I promised that I would slowly digest and post parts of our CDS publication to bring some of the key elements to the table, here is the first one.
In the our experience there is some confusion as to the nature of a CDS, its objective and its core function. There is in fact no internationally agreed definition of CDS, and the diverse terminology used to designate a CDS such as CDS, catch certification system, catch documentation and traceability system and bluefin catch document scheme further confuses the matter because the terms suggest that the underlying systems may also differ with regard to design, objective and function. It is therefore important to posit at the start the object, remit and core function of a CDS.
CDS objective. The objectives of the three multilateral CDS are not clarified in the CMMs that establish them, though it is evident that they aim to prevent IUU fishing. The EU, however, clearly states that the objective of the CDS is to deny IUU-derived products access to its markets, thereby contributing to the goal of eliminating IUU fishing.
CDS remit. All current CDS apply to the entire supply chain of international trade, from harvesting, landing and processing to importing products into end markets. To achieve this they all have a system of data acquisition, storage, certification and documentation in place.
CDS core function. The CDS mode of operation is to identify a unit of legally harvested seafood, to certify that it is of legal origin, and then to track it through the supply chain – which may be highly complex – to the end market.
By allowing only legally certified fish to be landed, processed and traded, the supply chain is in practice fenced off from illegally harvested fish. The core objective of the CDS is hence to prevent the entry of “laundered” IUU fish into the supply chain. The challenge – and the criterion for success – is not in keeping legal fish in the supply chain, but in keeping IUU fish out (see illustrartion). Traceability is central in the implementation of this CDS function.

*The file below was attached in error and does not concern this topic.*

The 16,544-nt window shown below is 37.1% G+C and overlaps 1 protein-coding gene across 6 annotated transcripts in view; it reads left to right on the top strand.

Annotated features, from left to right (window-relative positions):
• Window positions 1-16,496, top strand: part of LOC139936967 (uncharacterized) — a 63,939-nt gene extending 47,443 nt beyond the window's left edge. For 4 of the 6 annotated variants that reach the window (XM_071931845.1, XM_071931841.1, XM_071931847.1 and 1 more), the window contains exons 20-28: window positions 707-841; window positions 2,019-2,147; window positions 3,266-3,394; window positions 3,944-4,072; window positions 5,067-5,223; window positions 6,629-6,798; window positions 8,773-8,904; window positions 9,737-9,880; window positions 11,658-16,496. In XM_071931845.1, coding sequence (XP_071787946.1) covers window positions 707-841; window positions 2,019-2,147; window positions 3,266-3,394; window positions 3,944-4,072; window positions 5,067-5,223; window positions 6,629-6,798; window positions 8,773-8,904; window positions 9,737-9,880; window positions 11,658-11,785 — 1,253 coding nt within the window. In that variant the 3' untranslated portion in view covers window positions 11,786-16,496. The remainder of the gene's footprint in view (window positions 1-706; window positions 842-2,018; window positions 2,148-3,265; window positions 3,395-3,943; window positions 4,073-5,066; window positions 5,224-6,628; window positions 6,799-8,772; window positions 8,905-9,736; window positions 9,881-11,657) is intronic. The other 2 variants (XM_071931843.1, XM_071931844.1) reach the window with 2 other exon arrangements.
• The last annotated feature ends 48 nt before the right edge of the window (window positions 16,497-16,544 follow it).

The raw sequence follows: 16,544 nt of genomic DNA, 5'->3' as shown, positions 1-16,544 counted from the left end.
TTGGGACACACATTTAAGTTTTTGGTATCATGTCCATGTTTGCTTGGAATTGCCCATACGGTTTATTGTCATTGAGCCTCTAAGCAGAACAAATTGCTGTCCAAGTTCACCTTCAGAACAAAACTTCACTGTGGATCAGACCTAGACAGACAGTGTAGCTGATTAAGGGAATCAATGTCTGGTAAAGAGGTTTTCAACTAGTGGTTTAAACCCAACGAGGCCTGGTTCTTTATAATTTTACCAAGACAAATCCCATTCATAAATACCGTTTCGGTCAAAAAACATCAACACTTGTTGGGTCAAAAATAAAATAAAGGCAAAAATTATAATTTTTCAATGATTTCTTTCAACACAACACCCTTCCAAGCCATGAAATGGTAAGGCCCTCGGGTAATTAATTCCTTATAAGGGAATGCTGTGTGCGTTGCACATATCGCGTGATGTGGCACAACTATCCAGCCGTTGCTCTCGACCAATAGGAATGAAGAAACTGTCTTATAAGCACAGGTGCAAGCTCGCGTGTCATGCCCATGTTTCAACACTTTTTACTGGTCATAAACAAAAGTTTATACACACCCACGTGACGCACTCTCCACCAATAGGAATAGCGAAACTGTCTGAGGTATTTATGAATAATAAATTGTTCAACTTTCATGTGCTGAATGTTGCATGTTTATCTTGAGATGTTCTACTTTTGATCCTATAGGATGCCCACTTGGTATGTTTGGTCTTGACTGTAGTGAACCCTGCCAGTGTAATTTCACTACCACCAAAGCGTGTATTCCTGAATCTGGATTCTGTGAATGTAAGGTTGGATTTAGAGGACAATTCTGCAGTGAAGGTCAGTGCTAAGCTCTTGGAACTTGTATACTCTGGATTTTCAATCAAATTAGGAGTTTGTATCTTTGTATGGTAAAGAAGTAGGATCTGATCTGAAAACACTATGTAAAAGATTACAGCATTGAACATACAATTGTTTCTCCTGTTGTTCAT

If IUU-derived products are denied market access by a CDS, their prices decline rapidly, the financial incentives are eroded and IUU fishing diminishes as a result. To achieve this, market access must be denied to IUU-derived products at every stage along the supply chain.
A CDS is hence not something that ends with the certification of catches by flag states. Catch certification is in fact only the start. Coastal states may wish to confirm that flag state certification of catches made in their EEZ is valid, port states must ensure that non-certified products are not landed, and market states must ensure that noncertified products are not imported, processed, sold or re-exported.
In a CDS, legality is established at the first step – harvesting. Preventing “laundering” is the objective of the system at all subsequent stages.